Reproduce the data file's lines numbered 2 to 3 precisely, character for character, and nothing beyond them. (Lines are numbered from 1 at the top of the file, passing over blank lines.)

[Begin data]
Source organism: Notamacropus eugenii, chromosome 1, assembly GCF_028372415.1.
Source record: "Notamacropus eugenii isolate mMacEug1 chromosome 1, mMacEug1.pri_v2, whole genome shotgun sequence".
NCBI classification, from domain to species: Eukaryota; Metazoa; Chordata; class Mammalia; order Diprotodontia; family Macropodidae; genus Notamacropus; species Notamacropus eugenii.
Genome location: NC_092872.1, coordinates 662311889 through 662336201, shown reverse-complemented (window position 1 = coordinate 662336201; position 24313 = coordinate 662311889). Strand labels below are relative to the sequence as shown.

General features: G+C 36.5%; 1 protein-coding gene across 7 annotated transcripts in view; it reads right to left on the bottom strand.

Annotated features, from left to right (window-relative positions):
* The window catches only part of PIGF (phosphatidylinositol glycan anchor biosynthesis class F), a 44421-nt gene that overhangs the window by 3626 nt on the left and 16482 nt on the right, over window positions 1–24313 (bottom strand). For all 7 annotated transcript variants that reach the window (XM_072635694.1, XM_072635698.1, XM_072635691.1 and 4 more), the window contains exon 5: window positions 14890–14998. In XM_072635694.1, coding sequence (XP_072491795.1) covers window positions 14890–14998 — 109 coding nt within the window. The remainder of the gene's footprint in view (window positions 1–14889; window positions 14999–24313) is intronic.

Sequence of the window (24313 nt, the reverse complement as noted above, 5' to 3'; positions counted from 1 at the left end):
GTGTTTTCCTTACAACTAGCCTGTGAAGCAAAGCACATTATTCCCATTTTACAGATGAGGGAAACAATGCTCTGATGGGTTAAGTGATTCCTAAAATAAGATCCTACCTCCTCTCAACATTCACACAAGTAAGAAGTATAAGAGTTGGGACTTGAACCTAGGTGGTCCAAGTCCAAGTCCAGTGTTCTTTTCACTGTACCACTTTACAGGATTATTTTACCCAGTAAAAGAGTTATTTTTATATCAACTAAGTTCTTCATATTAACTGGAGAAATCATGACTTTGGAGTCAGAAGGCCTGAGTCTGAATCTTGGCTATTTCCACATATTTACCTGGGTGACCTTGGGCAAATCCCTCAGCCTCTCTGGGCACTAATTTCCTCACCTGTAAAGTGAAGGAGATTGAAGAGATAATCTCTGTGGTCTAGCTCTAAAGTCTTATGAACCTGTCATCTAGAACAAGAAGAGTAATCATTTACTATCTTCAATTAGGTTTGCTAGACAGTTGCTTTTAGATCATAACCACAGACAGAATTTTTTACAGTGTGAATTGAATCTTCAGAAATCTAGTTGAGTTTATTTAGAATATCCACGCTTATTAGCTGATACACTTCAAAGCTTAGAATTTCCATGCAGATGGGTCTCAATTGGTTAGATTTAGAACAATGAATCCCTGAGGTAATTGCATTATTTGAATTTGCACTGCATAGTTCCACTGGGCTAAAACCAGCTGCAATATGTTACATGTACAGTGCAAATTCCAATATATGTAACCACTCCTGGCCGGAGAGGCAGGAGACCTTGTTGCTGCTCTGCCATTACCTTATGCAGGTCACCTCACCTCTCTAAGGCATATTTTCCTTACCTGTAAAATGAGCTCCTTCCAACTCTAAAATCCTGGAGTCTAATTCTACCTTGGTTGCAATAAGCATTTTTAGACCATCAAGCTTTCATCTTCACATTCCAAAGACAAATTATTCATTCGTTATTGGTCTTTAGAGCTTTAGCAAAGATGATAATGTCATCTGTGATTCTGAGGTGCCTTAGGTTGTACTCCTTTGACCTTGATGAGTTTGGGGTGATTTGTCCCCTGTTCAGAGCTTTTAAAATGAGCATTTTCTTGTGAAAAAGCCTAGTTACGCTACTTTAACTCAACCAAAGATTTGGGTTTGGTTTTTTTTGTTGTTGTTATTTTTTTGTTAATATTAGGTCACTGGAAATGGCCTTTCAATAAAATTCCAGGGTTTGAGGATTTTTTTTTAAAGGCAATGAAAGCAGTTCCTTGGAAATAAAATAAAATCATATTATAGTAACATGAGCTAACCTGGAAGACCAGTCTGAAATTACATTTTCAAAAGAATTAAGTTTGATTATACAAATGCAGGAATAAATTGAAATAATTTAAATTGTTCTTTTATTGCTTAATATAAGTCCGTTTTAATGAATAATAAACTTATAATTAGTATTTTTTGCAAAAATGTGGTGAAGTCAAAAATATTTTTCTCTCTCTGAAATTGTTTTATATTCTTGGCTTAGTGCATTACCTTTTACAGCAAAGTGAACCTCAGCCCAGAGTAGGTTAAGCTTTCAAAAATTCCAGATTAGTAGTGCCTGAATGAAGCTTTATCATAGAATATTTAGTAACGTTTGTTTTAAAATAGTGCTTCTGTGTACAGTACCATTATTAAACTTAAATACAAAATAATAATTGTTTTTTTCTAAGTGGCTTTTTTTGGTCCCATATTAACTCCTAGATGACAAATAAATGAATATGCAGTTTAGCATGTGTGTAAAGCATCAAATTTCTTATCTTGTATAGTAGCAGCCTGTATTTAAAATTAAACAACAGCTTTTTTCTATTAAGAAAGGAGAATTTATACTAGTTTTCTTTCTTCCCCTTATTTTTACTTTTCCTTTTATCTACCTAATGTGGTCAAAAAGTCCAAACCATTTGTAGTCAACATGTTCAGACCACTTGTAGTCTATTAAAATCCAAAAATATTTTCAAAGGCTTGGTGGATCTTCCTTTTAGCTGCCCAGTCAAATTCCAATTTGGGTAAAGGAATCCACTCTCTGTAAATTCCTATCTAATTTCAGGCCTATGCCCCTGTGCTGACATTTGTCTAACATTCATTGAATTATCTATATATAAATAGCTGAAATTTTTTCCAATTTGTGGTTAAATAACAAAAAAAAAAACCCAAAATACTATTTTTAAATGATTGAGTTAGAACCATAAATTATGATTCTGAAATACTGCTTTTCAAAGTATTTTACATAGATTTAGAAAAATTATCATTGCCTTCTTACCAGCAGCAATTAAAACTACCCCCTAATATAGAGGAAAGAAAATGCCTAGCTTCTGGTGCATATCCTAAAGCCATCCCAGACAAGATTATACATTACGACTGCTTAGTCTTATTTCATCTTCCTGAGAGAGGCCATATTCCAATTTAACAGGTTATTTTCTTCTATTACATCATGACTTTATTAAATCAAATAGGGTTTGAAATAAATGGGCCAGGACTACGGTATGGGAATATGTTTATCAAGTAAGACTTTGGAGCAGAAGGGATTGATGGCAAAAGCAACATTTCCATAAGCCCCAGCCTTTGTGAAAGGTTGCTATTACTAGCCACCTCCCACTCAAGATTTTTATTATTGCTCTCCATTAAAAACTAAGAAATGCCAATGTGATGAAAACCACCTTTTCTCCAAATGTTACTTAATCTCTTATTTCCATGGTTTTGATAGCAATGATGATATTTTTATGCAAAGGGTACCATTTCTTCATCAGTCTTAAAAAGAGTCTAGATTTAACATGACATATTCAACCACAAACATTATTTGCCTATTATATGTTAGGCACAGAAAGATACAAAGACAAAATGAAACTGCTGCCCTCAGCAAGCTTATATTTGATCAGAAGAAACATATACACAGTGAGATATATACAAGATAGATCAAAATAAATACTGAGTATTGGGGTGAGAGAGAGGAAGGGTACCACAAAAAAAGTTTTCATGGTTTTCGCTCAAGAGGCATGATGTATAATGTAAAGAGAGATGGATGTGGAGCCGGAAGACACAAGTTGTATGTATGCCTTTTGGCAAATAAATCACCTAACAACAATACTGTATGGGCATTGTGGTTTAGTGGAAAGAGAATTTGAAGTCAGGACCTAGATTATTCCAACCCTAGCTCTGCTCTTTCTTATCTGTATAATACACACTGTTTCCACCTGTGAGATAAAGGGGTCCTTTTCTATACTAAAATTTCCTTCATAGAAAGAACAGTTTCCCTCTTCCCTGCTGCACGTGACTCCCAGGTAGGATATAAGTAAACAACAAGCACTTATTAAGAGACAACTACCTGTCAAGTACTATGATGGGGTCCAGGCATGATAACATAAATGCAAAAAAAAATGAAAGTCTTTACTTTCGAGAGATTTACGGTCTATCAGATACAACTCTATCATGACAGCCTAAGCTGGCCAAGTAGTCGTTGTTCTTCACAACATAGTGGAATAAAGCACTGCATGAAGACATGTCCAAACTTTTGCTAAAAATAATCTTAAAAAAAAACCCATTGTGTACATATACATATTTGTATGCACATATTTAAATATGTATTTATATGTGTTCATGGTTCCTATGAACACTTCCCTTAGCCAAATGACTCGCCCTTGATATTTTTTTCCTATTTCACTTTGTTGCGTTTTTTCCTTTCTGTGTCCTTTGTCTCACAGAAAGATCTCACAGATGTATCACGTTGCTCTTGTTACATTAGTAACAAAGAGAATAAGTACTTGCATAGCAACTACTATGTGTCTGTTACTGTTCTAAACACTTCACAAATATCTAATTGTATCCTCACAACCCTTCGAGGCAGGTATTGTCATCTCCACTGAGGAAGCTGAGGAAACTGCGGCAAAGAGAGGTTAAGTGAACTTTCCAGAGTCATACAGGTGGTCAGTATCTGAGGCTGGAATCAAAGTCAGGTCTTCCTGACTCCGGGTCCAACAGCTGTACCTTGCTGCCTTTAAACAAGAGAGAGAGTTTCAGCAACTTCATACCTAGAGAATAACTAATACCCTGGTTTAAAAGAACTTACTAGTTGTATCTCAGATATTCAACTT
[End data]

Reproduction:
Source record: "Notamacropus eugenii isolate mMacEug1 chromosome 1, mMacEug1.pri_v2, whole genome shotgun sequence".
NCBI classification, from domain to species: Eukaryota; Metazoa; Chordata; class Mammalia; order Diprotodontia; family Macropodidae; genus Notamacropus; species Notamacropus eugenii.